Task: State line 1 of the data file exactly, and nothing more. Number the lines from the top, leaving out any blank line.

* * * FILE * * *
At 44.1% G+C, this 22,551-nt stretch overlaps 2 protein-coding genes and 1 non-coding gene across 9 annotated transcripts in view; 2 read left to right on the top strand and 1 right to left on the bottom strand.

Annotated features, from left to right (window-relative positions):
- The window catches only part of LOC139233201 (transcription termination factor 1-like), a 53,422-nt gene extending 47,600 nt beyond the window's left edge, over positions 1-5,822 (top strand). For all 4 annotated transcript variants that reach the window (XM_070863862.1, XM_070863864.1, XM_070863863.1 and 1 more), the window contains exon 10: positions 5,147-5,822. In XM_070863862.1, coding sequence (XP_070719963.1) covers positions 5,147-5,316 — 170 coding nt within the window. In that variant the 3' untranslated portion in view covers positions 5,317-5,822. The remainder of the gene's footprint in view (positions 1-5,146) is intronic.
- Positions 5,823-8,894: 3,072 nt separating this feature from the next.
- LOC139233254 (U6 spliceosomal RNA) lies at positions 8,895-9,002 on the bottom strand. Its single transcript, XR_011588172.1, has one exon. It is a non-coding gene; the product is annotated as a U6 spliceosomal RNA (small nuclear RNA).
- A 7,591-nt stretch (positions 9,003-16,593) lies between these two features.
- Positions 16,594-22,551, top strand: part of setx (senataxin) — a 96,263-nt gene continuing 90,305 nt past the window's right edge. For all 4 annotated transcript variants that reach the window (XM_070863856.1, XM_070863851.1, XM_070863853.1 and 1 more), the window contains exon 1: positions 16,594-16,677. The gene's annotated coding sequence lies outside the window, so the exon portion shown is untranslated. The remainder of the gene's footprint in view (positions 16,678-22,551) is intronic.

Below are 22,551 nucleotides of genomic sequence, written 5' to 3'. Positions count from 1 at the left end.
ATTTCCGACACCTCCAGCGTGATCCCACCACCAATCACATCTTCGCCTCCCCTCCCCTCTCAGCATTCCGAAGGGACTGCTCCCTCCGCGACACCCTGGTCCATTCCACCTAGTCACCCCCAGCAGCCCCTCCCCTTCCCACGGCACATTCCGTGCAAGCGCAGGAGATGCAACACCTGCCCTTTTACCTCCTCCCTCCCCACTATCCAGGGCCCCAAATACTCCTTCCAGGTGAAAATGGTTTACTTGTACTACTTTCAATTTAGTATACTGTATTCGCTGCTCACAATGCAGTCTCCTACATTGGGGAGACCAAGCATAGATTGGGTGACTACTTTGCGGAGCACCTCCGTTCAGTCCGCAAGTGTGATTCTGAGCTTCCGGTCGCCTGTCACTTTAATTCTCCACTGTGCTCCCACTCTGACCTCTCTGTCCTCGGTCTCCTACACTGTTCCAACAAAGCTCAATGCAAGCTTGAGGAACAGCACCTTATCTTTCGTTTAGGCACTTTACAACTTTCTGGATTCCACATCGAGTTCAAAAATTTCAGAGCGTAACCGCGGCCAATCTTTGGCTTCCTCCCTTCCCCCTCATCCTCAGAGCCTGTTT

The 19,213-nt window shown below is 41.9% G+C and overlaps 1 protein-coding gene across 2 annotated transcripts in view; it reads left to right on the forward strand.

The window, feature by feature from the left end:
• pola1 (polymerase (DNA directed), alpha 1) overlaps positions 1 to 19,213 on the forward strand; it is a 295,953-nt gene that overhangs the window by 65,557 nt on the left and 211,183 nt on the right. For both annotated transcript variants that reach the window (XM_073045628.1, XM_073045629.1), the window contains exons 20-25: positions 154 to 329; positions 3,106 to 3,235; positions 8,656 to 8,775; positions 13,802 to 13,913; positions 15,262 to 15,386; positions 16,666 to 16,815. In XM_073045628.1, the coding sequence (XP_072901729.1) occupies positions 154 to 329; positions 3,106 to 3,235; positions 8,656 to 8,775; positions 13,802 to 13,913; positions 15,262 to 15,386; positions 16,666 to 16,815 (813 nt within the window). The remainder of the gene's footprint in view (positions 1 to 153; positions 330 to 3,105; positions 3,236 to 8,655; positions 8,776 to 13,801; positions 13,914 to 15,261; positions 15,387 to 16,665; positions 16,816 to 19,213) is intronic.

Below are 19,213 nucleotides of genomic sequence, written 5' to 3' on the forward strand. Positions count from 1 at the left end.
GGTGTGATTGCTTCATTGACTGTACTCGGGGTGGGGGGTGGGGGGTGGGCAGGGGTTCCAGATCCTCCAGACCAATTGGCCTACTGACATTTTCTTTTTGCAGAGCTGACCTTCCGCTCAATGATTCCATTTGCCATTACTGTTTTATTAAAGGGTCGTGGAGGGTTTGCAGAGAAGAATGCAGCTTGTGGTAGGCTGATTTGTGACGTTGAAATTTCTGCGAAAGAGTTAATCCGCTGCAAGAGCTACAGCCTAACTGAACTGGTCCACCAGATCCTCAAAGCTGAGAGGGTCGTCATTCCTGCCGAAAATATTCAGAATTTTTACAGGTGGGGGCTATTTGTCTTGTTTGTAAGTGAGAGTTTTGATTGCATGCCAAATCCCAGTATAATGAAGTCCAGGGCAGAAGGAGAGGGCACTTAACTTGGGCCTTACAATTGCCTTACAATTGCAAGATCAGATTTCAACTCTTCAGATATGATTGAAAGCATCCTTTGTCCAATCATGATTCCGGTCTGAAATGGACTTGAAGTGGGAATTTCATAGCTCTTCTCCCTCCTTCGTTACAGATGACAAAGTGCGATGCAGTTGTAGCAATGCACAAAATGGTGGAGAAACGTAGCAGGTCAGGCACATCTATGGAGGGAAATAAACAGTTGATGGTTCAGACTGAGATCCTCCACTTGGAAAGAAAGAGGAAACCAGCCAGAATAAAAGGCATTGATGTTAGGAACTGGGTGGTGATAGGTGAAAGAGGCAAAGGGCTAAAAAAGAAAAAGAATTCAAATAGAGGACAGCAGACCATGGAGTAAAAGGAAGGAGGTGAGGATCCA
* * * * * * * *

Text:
At 44.1% G+C, this 22,551-nt stretch overlaps 2 protein-coding genes and 1 non-coding gene across 9 annotated transcripts in view; 2 read left to right on the top strand and 1 right to left on the bottom strand.